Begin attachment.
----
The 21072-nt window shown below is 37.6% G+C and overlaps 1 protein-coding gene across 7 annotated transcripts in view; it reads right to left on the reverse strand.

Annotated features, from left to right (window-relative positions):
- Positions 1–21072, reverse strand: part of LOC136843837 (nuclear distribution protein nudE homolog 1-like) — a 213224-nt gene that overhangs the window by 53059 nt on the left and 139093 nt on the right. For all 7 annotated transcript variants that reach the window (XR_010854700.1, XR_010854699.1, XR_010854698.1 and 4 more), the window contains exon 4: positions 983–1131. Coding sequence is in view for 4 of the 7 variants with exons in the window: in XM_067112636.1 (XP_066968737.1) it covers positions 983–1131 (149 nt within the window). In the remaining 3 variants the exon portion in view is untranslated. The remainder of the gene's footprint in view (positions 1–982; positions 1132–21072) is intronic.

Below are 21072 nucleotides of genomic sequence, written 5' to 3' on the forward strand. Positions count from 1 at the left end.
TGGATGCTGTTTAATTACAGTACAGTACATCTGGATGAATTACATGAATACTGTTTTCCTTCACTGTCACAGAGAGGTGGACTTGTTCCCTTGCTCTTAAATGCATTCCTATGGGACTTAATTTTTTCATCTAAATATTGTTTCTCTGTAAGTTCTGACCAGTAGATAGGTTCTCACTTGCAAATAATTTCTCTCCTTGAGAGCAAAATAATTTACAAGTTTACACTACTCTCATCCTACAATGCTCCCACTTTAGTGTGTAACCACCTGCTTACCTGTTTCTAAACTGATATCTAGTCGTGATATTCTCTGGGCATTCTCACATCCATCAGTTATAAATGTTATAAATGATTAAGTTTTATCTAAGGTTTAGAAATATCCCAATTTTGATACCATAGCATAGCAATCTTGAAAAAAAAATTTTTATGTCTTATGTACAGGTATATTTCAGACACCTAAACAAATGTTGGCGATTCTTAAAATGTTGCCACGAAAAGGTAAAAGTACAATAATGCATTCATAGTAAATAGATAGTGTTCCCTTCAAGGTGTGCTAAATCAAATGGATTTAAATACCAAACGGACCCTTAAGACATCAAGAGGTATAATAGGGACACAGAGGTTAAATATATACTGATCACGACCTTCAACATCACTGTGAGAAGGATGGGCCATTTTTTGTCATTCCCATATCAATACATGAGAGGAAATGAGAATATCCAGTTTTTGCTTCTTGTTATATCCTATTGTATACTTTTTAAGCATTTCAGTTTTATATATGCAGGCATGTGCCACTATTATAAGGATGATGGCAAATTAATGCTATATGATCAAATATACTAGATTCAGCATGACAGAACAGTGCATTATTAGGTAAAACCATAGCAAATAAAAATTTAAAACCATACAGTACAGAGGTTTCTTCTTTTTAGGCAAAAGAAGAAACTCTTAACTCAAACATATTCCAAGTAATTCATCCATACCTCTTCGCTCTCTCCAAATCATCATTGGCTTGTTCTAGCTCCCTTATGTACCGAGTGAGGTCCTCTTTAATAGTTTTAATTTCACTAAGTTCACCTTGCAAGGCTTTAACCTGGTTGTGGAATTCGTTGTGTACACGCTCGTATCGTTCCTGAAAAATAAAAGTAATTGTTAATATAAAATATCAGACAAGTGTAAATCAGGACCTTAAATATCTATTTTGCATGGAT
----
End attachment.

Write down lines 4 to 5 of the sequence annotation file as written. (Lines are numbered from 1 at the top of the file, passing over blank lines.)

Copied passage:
Below are 21072 nucleotides of genomic sequence, written 5' to 3' on the forward strand. Positions count from 1 at the left end.
TGGATGCTGTTTAATTACAGTACAGTACATCTGGATGAATTACATGAATACTGTTTTCCTTCACTGTCACAGAGAGGTGGACTTGTTCCCTTGCTCTTAAATGCATTCCTATGGGACTTAATTTTTTCATCTAAATATTGTTTCTCTGTAAGTTCTGACCAGTAGATAGGTTCTCACTTGCAAATAATTTCTCTCCTTGAGAGCAAAATAATTTACAAGTTTACACTACTCTCATCCTACAATGCTCCCACTTTAGTGTGTAACCACCTGCTTACCTGTTTCTAAACTGATATCTAGTCGTGATATTCTCTGGGCATTCTCACATCCATCAGTTATAAATGTTATAAATGATTAAGTTTTATCTAAGGTTTAGAAATATCCCAATTTTGATACCATAGCATAGCAATCTTGAAAAAAAAATTTTTATGTCTTATGTACAGGTATATTTCAGACACCTAAACAAATGTTGGCGATTCTTAAAATGTTGCCACGAAAAGGTAAAAGTACAATAATGCATTCATAGTAAATAGATAGTGTTCCCTTCAAGGTGTGCTAAATCAAATGGATTTAAATACCAAACGGACCCTTAAGACATCAAGAGGTATAATAGGGACACAGAGGTTAAATATATACTGATCACGACCTTCAACATCACTGTGAGAAGGATGGGCCATTTTTTGTCATTCCCATATCAATACATGAGAGGAAATGAGAATATCCAGTTTTTGCTTCTTGTTATATCCTATTGTATACTTTTTAAGCATTTCAGTTTTATATATGCAGGCATGTGCCACTATTATAAGGATGATGGCAAATTAATGCTATATGATCAAATATACTAGATTCAGCATGACAGAACAGTGCATTATTAGGTAAAACCATAGCAAATAAAAATTTAAAACCATACAGTACAGAGGTTTCTTCTTTTTAGGCAAAAGAAGAAACTCTTAACTCAAACATATTCCAAGTAATTCATCCATACCTCTTCGCTCTCTCCAAATCATCATTGGCTTGTTCTAGCTCCCTTATGTACCGAGTGAGGTCCTCTTTAATAGTTTTAATTTCACTAAGTTCACCTTGCAAGGCTTTAACCTGGTTGTGGAATTCGTTGTGTACACGCTCGTATCGTTCCTGAAAAATAAAAGTAATTGTTAATATAAAATATCAGACAAGTGTAAATCAGGACCTTAAATATCTATTTTGCATGGAT